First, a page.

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Four Things to Consider When Shopping for Work Boots

Not surprisingly, fit and finish top the list of work boot features
November 28, 2023

In this video from ProToolReviews, Kenny (Stick your finger in the blade, Kenny!) outlines the most important aspects of comfortable footwear—and how testing tools is like an ironman competition.

Video Transcript:

Before getting into the professional tool scene, I competed in distance running and triathlon. I've run marathons and even completed an Ironman triathlon, and I'm not exactly a small guy, so I know a thing or two about keeping your feet comfortable in uncomfortable conditions. Running is one thing, but what makes a comfortable work boot? I'm going to show you four things you have to pay attention to in order to get work boots with a comfortable fit.

Some of these things have changed drastically over the years, so if you're still wearing the same model of boot you have been since 2010, you might want to pay attention because there's a good chance your feet aren't nearly as comfortable as they could be.

How to get the right fit in footwear

Getting the right fit is the most important thing when you're looking for comfortable work boots. The wrong fit can make the boot feel terrible by the end of the day. Too loose, and you're sliding around inside the shoe and getting blisters. Too tight and you're putting additional pressure on different areas of your foot. A proper fit should leave you with about a thumb's width between your big toe and the end of your boot. That allows your foot to swell naturally throughout the day without being too loose. So how do you get the right fit if you're getting a safety toe work boot?

The easiest way we've found is to go ahead and get your sizing based on the soft toe, and then order the steel or composite toe that you'd like to go along with it. We just find that the sizing isn't that much different between them, and if you're that close, you should probably go up half a size. Width is a big deal too, like a good running shoe. The middle should hug the sides of your foot, and the material should keep your foot from sliding side to side.

Outsole style can spread your weight

We'll save the outsole material for another conversation. What we want to focus on is the outsole style. Traditional heeled work boots often suffer on hard ground like concrete or asphalt because they put all of your body weight on a smaller surface area. Wedge boots tend to be more comfortable thanks to an outsole design that fully engages what you're walking on, spreading out your weight more.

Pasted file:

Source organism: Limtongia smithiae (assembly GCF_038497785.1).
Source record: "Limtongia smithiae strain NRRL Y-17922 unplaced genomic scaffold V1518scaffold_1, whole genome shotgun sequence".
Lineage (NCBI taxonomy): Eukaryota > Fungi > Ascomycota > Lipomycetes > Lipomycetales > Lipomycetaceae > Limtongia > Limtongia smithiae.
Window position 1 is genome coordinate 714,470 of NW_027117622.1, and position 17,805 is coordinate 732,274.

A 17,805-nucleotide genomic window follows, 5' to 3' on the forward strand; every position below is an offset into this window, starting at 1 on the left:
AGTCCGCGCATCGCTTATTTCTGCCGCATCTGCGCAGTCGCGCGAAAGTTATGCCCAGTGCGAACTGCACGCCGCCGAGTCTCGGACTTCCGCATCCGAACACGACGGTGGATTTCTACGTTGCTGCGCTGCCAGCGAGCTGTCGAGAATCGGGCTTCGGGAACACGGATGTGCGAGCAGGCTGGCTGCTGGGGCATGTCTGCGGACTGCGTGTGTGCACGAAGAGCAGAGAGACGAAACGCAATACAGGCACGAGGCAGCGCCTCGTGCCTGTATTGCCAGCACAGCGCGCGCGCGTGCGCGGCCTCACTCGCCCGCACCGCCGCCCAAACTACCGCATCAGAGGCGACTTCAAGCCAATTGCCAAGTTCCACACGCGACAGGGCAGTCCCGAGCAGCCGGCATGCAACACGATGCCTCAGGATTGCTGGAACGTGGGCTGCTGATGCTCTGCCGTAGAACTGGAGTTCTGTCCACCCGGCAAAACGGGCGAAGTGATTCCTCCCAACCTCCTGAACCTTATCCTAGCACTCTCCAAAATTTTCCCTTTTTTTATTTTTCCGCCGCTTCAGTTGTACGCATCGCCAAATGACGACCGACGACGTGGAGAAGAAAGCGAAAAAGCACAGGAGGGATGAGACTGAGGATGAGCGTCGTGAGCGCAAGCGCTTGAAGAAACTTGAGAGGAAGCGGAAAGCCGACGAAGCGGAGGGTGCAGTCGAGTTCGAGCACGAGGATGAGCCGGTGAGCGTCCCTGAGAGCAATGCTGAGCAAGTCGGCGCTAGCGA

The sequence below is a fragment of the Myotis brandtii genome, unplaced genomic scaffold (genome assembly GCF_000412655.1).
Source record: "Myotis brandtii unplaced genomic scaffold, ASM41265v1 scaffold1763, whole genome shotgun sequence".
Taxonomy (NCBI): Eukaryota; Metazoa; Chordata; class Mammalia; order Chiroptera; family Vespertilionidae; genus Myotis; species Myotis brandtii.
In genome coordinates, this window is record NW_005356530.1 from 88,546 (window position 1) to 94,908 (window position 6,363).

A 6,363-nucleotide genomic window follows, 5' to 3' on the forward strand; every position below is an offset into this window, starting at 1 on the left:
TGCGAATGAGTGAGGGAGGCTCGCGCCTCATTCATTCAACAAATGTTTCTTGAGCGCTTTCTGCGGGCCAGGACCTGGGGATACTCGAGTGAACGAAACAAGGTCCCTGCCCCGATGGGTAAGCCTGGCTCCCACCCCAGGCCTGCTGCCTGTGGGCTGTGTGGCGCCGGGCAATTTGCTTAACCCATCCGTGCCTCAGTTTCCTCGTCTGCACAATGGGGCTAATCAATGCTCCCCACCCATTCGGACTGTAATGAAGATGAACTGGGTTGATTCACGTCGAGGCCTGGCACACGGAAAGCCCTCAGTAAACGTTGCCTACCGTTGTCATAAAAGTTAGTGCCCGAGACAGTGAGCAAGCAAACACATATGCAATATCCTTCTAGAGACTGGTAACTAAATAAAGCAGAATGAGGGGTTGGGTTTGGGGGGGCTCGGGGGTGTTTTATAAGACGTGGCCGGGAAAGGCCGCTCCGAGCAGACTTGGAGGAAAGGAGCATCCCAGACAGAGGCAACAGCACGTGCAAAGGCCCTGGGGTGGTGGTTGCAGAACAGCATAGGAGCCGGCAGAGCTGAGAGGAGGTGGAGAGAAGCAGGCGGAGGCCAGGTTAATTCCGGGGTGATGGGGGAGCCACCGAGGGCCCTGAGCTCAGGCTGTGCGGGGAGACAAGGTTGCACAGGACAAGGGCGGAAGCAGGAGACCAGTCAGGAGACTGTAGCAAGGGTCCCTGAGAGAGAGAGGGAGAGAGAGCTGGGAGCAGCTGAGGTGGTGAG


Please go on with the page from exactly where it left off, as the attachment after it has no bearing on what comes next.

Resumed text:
The trade-off used to be that wedge boots had a very shallow tread that wasn't as good on soil. New designs combine the comfort of a wedge with the deeper tread of a heeled boot to give you the best of both worlds.

The midsole offers shock absorption

The midsole is where we've probably seen the most improvement in the last couple of years. Running shoes use a soft EVA foam that's super cushy but doesn't last as long. Work boots traditionally went with a more dense foam; even when they started using EVA, they lasted longer but didn't absorb nearly as much impact. The most comfortable work boots we've tested have shifted to a softer foam, and there's a massive improvement in how our feet feel at the end of the day.

You do need to replace them more often, though; plan on getting about six months out of your everyday boots instead of a year. Trust us on this one, though, your feet and legs will thank you. Most boot manufacturers offer a removable cushioned insole. They all work pretty well in their own right, and you can always change them out for a different one if you like. In general, I typically stay away from the memory foam insoles. They don't seem to last as long for me, and they tend to be hotter, making your feet sweat more.

As an Ironman triathlete, those are the things I look for when I'm shopping for comfortable work boots. What's the most comfortable boot you've ever worn? Let us know in the comments below, and as always, thanks for watching.

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